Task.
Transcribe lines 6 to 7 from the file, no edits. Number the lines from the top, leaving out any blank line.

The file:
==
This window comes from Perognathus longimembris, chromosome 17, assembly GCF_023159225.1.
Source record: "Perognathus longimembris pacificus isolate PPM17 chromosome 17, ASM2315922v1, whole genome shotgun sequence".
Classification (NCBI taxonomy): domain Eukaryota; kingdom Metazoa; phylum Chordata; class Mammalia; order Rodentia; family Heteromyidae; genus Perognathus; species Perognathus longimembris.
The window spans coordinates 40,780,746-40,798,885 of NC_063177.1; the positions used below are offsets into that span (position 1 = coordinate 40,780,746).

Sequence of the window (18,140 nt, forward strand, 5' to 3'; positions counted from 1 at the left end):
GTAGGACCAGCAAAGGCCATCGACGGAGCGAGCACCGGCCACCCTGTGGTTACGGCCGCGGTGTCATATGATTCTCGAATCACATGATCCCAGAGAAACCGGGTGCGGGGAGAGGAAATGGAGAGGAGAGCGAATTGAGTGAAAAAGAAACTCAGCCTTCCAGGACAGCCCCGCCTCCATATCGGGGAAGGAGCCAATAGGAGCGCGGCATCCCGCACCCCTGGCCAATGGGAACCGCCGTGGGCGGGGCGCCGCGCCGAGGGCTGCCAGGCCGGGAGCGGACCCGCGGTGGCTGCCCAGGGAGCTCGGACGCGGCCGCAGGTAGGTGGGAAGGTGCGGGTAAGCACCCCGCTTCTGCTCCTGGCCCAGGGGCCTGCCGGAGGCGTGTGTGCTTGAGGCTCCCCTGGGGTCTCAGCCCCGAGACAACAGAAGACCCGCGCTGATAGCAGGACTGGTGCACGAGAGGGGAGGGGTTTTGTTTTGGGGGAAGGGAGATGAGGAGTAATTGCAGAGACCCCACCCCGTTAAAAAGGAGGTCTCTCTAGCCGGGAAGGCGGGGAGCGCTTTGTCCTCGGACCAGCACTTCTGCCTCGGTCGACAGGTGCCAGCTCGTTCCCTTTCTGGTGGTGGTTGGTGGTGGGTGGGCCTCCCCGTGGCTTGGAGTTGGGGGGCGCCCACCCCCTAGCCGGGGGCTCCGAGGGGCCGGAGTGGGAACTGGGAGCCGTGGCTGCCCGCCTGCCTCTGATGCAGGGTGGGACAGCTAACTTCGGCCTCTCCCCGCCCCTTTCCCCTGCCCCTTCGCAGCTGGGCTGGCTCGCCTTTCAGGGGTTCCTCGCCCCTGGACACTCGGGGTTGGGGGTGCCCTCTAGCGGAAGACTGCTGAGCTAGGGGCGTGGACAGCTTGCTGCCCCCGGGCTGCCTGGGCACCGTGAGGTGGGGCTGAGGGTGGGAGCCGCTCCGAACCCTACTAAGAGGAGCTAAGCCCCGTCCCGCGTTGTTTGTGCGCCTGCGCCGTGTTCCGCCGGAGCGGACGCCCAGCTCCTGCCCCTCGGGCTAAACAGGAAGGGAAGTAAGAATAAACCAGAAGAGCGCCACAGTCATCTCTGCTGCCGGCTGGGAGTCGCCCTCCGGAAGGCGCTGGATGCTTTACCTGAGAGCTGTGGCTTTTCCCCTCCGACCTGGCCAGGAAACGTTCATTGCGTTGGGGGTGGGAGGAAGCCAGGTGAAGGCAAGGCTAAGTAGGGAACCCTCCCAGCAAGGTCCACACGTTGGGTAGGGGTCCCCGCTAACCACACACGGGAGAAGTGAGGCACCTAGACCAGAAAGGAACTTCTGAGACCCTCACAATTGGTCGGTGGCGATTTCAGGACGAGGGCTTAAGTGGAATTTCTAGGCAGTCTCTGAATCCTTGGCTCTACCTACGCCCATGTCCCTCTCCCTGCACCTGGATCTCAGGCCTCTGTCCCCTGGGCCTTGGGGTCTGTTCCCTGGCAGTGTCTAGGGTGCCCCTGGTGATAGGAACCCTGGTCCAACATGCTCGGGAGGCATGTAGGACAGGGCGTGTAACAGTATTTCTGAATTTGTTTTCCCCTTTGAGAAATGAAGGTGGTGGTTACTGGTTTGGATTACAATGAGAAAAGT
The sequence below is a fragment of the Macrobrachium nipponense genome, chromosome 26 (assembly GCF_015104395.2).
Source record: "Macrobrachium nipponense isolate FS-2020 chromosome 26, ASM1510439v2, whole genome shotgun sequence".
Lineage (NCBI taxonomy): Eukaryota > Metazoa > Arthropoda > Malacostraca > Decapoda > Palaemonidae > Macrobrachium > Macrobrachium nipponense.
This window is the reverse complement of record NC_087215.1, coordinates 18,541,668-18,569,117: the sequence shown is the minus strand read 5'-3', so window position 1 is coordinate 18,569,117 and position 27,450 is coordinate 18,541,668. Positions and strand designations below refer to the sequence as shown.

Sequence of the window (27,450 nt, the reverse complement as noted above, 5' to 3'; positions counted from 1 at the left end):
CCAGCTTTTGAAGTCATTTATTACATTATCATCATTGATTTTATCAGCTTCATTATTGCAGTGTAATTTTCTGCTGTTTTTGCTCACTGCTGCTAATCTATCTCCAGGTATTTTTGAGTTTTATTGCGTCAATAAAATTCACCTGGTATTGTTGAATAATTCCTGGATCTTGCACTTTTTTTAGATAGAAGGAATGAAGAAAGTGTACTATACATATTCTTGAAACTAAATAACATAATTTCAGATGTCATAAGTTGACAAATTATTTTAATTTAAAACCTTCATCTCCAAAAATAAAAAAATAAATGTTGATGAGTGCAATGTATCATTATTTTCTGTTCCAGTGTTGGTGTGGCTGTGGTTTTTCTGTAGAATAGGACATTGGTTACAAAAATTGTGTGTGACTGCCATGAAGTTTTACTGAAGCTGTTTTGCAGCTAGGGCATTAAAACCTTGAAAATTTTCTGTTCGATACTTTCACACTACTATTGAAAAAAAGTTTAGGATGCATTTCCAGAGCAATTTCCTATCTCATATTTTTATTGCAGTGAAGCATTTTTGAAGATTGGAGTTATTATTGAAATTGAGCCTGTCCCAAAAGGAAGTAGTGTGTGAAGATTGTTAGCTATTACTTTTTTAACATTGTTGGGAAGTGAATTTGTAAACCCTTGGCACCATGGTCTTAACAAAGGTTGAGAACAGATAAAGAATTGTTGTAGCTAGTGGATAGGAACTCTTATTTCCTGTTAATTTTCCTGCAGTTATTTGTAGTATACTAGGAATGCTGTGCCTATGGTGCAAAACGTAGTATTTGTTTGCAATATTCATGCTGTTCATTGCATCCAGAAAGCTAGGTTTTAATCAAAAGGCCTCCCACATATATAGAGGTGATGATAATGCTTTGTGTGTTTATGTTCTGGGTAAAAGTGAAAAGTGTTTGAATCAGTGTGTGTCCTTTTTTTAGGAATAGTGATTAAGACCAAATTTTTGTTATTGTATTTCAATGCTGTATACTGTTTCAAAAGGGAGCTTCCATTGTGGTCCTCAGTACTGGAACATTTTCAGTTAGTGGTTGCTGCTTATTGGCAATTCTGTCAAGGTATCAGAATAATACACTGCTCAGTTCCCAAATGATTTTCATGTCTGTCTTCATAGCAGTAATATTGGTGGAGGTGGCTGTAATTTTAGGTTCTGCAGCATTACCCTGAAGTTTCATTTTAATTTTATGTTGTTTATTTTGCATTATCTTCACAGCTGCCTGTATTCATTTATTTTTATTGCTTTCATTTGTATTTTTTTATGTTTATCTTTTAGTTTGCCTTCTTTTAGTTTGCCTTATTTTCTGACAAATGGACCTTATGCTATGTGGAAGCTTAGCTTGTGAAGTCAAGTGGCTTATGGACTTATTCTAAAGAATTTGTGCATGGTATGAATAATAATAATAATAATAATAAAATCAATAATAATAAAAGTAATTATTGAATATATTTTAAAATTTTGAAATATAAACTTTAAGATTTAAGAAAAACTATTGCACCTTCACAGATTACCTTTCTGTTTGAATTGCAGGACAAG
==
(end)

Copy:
GTAGGACCAGCAAAGGCCATCGACGGAGCGAGCACCGGCCACCCTGTGGTTACGGCCGCGGTGTCATATGATTCTCGAATCACATGATCCCAGAGAAACCGGGTGCGGGGAGAGGAAATGGAGAGGAGAGCGAATTGAGTGAAAAAGAAACTCAGCCTTCCAGGACAGCCCCGCCTCCATATCGGGGAAGGAGCCAATAGGAGCGCGGCATCCCGCACCCCTGGCCAATGGGAACCGCCGTGGGCGGGGCGCCGCGCCGAGGGCTGCCAGGCCGGGAGCGGACCCGCGGTGGCTGCCCAGGGAGCTCGGACGCGGCCGCAGGTAGGTGGGAAGGTGCGGGTAAGCACCCCGCTTCTGCTCCTGGCCCAGGGGCCTGCCGGAGGCGTGTGTGCTTGAGGCTCCCCTGGGGTCTCAGCCCCGAGACAACAGAAGACCCGCGCTGATAGCAGGACTGGTGCACGAGAGGGGAGGGGTTTTGTTTTGGGGGAAGGGAGATGAGGAGTAATTGCAGAGACCCCACCCCGTTAAAAAGGAGGTCTCTCTAGCCGGGAAGGCGGGGAGCGCTTTGTCCTCGGACCAGCACTTCTGCCTCGGTCGACAGGTGCCAGCTCGTTCCCTTTCTGGTGGTGGTTGGTGGTGGGTGGGCCTCCCCGTGGCTTGGAGTTGGGGGGCGCCCACCCCCTAGCCGGGGGCTCCGAGGGGCCGGAGTGGGAACTGGGAGCCGTGGCTGCCCGCCTGCCTCTGATGCAGGGTGGGACAGCTAACTTCGGCCTCTCCCCGCCCCTTTCCCCTGCCCCTTCGCAGCTGGGCTGGCTCGCCTTTCAGGGGTTCCTCGCCCCTGGACACTCGGGGTTGGGGGTGCCCTCTAGCGGAAGACTGCTGAGCTAGGGGCGTGGACAGCTTGCTGCCCCCGGGCTGCCTGGGCACCGTGAGGTGGGGCTGAGGGTGGGAGCCGCTCCGAACCCTACTAAGAGGAGCTAAGCCCCGTCCCGCGTTGTTTGTGCGCCTGCGCCGTGTTCCGCCGGAGCGGACGCCCAGCTCCTGCCCCTCGGGCTAAACAGGAAGGGAAGTAAGAATAAACCAGAAGAGCGCCACAGTCATCTCTGCTGCCGGCTGGGAGTCGCCCTCCGGAAGGCGCTGGATGCTTTACCTGAGAGCTGTGGCTTTTCCCCTCCGACCTGGCCAGGAAACGTTCATTGCGTTGGGGGTGGGAGGAAGCCAGGTGAAGGCAAGGCTAAGTAGGGAACCCTCCCAGCAAGGTCCACACGTTGGGTAGGGGTCCCCGCTAACCACACACGGGAGAAGTGAGGCACCTAGACCAGAAAGGAACTTCTGAGACCCTCACAATTGGTCGGTGGCGATTTCAGGACGAGGGCTTAAGTGGAATTTCTAGGCAGTCTCTGAATCCTTGGCTCTACCTACGCCCATGTCCCTCTCCCTGCACCTGGATCTCAGGCCTCTGTCCCCTGGGCCTTGGGGTCTGTTCCCTGGCAGTGTCTAGGGTGCCCCTGGTGATAGGAACCCTGGTCCAACATGCTCGGGAGGCATGTAGGACAGGGCGTGTAACAGTATTTCTGAATTTGTTTTCCCCTTTGAGAAATGAAGGTGGTGGTTACTGGTTTGGATTACAATGAGAAAAGT
The sequence below is a fragment of the Macrobrachium nipponense genome, chromosome 26 (assembly GCF_015104395.2).